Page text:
Locus Online







In 1998 Locus counted 1122 new science fiction, fantasy, and horror books published, and in that year the magazine reviewed 320 books (a few by more than one reviewer) -- more than two dozen per issue. Those reviews are not available on this website, but -- partly in response to suggestions made during our recent online poll and survey -- Locus Online will choose two books each month, based on the reviews in the magazine, to recommend on this page: suggestions for the time-impaired (aren't we all?) of what to read first.

The Cassini Division, Ken MacLeod (Tor 0-312-87044-2, $22.95, 240pp, hc, July 1999) This is MacLeod's third novel and the first to appear in a US edition. It's set in the same future as the earlier books (The Star Fraction, 1995, and The Stone Canal, 1996): a 24th century utopian Solar Union based around Earth, and an outer solar system where the quasi-military Cassini Division watch over the descendants of the Outwarders or 'fast folk' who left for interstellar space via a wormhole. The book's heroine travels from the Cassini Division to Earth and back, and then to the New Mars colony on the far side of the wormhole. Locus reviewer Russell Letson, in the July 1999 issue, perceives the author as a ''bright and entertaining libertarian undergraduate'' and calls the The Cassini Division

an intelligent and inventive book that combines space adventure, alien contact, and utopian inquiry in a manner that nevertheless left my ribs bruised from frequent elbow-nudges.
Aside from the author's penchant for political provocation, according to Letson, the book has ''plenty of ingenious SF ideas and devices'' (nano-mechanical 'babbages'; smart suits with fashion senses of their own); a ''punny, verbal playfulness'' that brings levels of irony to its political-philosphical arguments; and a strongly driven plot. Letson concludes
...I will be interested in seeing both the predecessors and descendants of this novel. Even when he's annoying, MacLeod is too much fun to ignore.

(The book was first published in 1998 by Orbit in the UK, where it was shortlisted for both the Arthur C. Clarke and the BSFA awards. Its page includes a review by David Langford, and customer comments from, among others, MacLeod's US editor at Tor, Patrick Nielsen Hayden. MacLeod's fourth novel, The Sky Road, has just appeared in the UK.)


The Sub: A Study in Witchcraft, Thomas M. Disch (Knopf 0-679-44292-8, $24.00, 285pp, hc, July 1999) Latest in a loose series of blackly humorous literary horror novels set in Minnesota, following The Businessman (1984), The M.D. (1991), and The Priest (1994). It's about a repressed substitute teacher who returns to her homestead in Leech Lake MN, where the ghost of her (perhaps) abusive father ignites her latent powers. As Faren Miller writes in the June Locus Magazine, Diana ''finds herself able to turn humans into beasts''.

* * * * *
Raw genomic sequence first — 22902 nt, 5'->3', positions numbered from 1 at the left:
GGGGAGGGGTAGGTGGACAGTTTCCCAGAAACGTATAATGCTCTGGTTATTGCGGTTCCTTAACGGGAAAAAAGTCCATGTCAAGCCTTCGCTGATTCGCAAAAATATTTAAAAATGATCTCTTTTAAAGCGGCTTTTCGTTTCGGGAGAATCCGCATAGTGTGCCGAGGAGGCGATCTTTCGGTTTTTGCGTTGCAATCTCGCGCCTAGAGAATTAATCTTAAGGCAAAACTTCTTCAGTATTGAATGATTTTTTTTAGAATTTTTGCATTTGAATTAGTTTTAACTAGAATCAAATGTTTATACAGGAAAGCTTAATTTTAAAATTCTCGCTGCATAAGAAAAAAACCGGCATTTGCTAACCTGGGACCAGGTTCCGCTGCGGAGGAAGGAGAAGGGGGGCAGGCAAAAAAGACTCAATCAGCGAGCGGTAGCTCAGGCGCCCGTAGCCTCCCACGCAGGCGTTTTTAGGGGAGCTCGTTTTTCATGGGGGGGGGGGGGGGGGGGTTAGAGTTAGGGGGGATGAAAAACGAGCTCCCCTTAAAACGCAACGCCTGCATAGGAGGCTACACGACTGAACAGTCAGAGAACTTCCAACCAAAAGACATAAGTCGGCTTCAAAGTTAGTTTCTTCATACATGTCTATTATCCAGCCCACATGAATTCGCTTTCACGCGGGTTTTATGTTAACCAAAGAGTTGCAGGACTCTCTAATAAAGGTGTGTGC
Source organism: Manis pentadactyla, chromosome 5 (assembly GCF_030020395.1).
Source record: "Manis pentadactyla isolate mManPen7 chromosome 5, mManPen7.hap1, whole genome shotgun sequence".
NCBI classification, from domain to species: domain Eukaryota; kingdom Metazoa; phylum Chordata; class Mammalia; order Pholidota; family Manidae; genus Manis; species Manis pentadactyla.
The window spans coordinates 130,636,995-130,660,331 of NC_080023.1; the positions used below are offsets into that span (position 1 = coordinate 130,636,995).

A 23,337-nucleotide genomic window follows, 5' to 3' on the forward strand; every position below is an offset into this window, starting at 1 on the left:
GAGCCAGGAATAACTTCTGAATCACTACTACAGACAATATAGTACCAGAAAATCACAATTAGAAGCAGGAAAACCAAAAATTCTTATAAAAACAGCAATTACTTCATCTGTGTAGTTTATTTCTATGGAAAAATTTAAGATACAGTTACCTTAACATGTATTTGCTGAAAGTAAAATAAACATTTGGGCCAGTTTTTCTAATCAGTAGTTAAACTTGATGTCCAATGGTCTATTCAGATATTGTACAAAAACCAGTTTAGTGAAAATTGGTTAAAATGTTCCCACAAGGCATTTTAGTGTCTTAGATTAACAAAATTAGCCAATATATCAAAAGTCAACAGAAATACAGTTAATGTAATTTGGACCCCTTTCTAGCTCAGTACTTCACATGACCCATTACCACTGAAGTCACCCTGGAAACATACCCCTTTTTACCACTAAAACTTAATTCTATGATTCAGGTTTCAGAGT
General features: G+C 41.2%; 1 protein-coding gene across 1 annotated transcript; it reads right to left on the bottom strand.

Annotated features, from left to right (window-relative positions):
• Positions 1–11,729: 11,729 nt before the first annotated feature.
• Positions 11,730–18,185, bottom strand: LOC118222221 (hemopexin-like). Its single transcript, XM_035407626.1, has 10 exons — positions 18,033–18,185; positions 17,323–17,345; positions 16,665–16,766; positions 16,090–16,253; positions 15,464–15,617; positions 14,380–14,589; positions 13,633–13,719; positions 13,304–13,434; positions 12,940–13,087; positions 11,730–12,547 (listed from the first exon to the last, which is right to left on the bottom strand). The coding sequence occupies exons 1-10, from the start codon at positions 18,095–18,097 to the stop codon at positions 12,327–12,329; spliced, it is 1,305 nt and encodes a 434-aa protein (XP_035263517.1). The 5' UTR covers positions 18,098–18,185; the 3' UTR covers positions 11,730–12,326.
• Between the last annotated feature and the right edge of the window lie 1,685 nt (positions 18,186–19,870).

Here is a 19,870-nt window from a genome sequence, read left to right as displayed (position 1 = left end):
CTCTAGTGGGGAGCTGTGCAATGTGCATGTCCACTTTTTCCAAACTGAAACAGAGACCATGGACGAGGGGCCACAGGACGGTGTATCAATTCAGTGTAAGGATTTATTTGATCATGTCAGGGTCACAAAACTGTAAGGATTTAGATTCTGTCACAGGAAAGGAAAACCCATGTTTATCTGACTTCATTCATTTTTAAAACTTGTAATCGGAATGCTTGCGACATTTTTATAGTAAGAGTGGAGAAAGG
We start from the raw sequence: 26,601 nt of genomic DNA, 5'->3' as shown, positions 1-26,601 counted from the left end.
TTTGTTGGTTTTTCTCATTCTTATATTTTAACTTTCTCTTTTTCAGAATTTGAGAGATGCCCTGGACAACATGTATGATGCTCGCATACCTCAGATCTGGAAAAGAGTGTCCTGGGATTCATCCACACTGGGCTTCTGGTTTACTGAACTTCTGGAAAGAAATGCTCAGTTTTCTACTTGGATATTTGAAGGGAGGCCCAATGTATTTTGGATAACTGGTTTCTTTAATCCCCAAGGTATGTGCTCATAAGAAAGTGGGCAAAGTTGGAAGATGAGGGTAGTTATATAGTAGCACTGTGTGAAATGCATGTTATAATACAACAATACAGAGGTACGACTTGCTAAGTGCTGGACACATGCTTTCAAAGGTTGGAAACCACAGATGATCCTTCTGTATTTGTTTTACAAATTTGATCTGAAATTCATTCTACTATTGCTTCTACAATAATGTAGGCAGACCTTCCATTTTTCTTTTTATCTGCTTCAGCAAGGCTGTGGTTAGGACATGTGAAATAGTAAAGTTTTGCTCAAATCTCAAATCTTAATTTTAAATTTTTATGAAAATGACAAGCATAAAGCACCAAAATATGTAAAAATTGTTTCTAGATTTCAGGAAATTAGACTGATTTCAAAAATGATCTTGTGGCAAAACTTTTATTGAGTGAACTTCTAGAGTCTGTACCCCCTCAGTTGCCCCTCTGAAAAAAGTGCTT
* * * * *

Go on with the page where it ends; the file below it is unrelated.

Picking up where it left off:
This gives Disch plenty of opportunities for sharp descriptions and satirical carcatures of various types of human behavior, mostly blue-collar middle-American. ... When Diana's first victim is transformed into a stag (in a scene invoking a certain episode in the goddess Diana's classical pursuits), this act of magic clearly takes place in modern Minnesota. And Disch puts a truly American face on witchcraft/ancient magics: ''Wherever sheer intimidation is at a premium, witches flourish. They have always been the best sales personnel and trial lawyers and the most effective nursery school teachers.''
Miller concludes: ''The Sub is nasty, witty, and wise, an animal fable with a lot to say about nature, human nature, and the ways of this strange world we inhabit.''

Previous Selections
Here are what Locus Online would have selected for this page had it been started a few months ago: two books per month, at least, with occasional extra or 'bonus' selections of notable reprints or anthologies. Future selections will be made around mid-month from books that have been seen to be published (not just scheduled for the current month) and that have been reviewed in Locus Magazine (excepting some of the 'bonus' selections).

June 1999
  • The Year's Best Science Fiction: Sixteenth Annual Collection edited by Gardner Dozois + Year's Best SF 4 edited by David G. Hartwell
  • Harry Potter and the Chamber of Secrets, J.K. Rowling

    May 1999

  • Cryptonomicon, Neal Stephenson
  • The Extremes, Christopher Priest
  • Reprint selections: Camp Concentration and 334, Thomas M. Disch
  • Bonus anthology selection: Far Horizons, edited by Robert Silverberg

    April 1999

  • Black Light, Elizabeth Hand
  • Waiting, Frank M. Robinson
  • Reprint selection: Alas, Babylon, Pat Frank

    March 1999

  • A Deepness in the Sky, Vernor Vinge
  • Finity, John Barnes
  • Bonus anthology selection: My Favorite Science Fiction Story, edited by Martin H. Greenberg

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